When the topic of contributions to FOSS come up, it usually happens that people focus entirely on the aspect of creation, specifically code creation, to the exclusion of all others.  In the context of software, this makes a certain amount of sense, since the primary product is the code itself, either in source or binary form.  Even the more broadly-focused, who make a point to expand their definition to include things like documentation and artwork, will still focus exclusively on the creation of those works.  And yet perhaps the single biggest factor towards increased creation of code is in the distribution of what is being created.

There are a number of reasons for people to write new code.  We often talk about a developer “scratching their own itch”, but other times it can be a matter of personal improvement, monetary gain, or even just plain fun.  While there are many reasons to write code, there are not so many reasons for releasing it under a Free or Open Source license.  By choosing such a license, the author explicitly wants his or her creation to be used by others, as many others as possible in fact.  The use of their creation is what motivates them, and it stands to reason that the more it is used, the more motivating it becomes to create.  The underlying reason why this is motivating can vary, but the fact is that creators of FOSS are motivated by the use of FOSS, and the more users there are, the more motivation there will be for creating it.

The number and variety of potential consumers of FOSS is larger than any single developer can hope to reach.  Even a group of developers, even a large group of them, will find it impossible to make their creations available to the widest possible audiences.  And the more effort they put into making their creation available, the less time and resources they have to put back into creating new things.  Likewise the smaller the pool of potential consumers, the less reason developers have to improve on or create something in the first place.  But by choosing an open source license, developers separate the work of distribution from that of creation.  The desire for their creation, then, will naturally lead to a much larger number of individuals and groups bringing these creations to the people who want them.  More importantly, by focusing exclusively on the task of distributing, these new groups are able to afford not just one project, but a multitude of projects, with an increase in the consumption of their creation.  And with an increase in consumption, it is reasonable to expect an increase in contributions.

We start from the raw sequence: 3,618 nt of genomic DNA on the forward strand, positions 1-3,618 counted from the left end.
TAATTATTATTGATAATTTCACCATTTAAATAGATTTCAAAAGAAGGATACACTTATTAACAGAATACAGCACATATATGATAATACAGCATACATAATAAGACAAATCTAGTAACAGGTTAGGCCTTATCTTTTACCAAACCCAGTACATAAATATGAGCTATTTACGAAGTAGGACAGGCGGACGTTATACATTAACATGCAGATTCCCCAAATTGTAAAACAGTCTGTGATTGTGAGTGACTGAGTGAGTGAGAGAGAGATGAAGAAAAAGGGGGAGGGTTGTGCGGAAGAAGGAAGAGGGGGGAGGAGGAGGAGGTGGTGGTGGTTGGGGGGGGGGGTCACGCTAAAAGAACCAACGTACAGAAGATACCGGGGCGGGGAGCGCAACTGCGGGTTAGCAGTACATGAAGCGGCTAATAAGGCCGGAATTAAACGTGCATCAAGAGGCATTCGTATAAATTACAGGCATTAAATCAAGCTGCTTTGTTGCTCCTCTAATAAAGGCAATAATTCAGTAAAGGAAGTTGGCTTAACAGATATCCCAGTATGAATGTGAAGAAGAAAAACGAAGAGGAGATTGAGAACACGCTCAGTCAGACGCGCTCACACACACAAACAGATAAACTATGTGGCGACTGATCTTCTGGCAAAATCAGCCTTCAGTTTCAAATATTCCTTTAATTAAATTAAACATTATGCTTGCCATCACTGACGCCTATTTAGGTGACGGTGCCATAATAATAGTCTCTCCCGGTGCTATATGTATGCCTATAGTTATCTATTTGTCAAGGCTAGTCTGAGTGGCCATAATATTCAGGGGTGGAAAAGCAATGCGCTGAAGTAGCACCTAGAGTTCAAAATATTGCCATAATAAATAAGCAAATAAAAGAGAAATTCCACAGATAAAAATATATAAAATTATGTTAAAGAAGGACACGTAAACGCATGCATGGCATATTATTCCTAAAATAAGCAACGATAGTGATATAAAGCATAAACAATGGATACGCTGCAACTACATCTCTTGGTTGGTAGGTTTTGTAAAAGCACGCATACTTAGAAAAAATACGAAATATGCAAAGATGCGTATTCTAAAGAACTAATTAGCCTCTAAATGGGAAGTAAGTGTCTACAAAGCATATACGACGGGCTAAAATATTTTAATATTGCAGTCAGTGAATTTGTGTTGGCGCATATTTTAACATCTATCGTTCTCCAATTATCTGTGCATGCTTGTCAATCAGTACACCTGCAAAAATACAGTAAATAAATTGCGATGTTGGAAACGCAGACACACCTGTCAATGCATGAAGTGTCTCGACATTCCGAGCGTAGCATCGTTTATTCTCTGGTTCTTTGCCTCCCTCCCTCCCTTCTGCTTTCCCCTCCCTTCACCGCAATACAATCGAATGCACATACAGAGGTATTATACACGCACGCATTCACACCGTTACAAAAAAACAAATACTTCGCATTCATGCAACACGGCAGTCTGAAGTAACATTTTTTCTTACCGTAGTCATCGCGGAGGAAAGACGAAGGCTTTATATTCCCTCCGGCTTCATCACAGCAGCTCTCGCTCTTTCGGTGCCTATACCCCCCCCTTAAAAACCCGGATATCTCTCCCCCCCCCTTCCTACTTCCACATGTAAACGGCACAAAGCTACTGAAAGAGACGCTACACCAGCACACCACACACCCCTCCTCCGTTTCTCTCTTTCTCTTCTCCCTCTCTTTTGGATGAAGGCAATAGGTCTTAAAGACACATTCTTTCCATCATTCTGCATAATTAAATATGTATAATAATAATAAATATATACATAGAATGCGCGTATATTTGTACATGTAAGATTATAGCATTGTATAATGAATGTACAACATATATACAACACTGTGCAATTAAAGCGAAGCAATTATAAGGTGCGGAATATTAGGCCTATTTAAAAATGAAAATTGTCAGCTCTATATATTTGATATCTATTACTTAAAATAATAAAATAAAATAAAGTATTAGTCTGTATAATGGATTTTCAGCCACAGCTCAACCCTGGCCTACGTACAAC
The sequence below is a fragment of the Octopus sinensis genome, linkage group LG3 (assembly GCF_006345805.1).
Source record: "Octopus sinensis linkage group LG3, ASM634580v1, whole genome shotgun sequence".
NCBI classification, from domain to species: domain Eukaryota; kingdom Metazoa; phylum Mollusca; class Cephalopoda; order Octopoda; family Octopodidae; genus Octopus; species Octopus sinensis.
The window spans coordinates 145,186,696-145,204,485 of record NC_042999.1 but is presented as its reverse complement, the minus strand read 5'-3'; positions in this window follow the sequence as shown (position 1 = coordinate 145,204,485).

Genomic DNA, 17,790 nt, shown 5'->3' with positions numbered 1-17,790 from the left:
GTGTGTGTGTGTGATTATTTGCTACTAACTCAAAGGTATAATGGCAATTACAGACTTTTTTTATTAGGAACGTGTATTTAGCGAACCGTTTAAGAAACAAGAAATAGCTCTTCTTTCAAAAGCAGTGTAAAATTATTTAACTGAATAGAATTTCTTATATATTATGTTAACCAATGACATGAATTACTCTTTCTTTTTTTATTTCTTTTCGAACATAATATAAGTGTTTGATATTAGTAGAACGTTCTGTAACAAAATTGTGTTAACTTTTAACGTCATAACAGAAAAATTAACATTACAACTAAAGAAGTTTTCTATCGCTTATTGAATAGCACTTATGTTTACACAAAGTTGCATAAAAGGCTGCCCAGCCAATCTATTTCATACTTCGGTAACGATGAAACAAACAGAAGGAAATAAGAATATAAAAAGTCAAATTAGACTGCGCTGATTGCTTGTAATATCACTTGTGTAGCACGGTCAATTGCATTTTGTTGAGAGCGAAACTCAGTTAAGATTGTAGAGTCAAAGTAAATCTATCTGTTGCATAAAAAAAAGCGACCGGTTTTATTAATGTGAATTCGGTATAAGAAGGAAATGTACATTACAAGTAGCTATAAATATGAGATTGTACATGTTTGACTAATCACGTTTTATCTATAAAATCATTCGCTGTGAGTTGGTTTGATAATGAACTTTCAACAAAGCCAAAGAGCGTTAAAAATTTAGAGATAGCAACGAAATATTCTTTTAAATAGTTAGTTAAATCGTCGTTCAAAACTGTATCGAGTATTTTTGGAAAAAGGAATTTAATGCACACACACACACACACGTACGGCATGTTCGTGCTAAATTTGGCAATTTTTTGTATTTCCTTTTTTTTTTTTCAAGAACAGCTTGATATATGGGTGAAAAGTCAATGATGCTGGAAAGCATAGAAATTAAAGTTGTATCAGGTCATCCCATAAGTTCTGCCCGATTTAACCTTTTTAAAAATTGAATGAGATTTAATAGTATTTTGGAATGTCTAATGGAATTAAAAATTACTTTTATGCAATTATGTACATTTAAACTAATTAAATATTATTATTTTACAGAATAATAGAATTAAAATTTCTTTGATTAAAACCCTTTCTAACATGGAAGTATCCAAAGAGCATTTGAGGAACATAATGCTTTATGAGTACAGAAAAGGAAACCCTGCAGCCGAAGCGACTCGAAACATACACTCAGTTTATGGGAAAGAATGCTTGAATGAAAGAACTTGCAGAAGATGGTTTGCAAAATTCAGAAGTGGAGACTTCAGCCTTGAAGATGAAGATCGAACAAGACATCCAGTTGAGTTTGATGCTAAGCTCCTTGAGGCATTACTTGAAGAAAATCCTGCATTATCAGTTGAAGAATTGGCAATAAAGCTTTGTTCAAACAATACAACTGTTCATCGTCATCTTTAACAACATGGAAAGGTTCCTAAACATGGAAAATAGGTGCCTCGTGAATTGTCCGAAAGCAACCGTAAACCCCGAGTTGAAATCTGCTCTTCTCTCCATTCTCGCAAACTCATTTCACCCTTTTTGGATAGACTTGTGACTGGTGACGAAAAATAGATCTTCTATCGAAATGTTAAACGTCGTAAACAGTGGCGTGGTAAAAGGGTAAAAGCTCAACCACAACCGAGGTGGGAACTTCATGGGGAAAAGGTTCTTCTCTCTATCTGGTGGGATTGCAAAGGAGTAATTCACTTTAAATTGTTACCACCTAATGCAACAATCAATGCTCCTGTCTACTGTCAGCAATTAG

The default application selection for each Ubuntu release is often the subject of much discussion and advocacy.  People called for the inclusion of Banshee long before Ubuntu made the switch.  It’s unimaginable that people who like a project and appreciate it’s developers would actively seek to have it used by an organization that contributed nothing back.  Likewise when it was announced that Ubuntu would switch back to Rhythmbox, those same advocates genuinely believed that they had lost something, again something unimaginable if they weren’t gaining something valuable from the distribution.  When PiTiVi was selected as a default application, advocates for Openshot made a very strong case for why their preferred application should be included, again because they knew that the project would gain something of value from the increased distribution.  The same happened with F-Spot and Shotwell, with the removal of the Gimp, the various boot splash systems, and more.  I can only assume that the same happens in other distributions.  The only reason why this would happen is if, whether consciously or not, people see a real value, as real as the value of code contributions, in being distributed as widely as possible.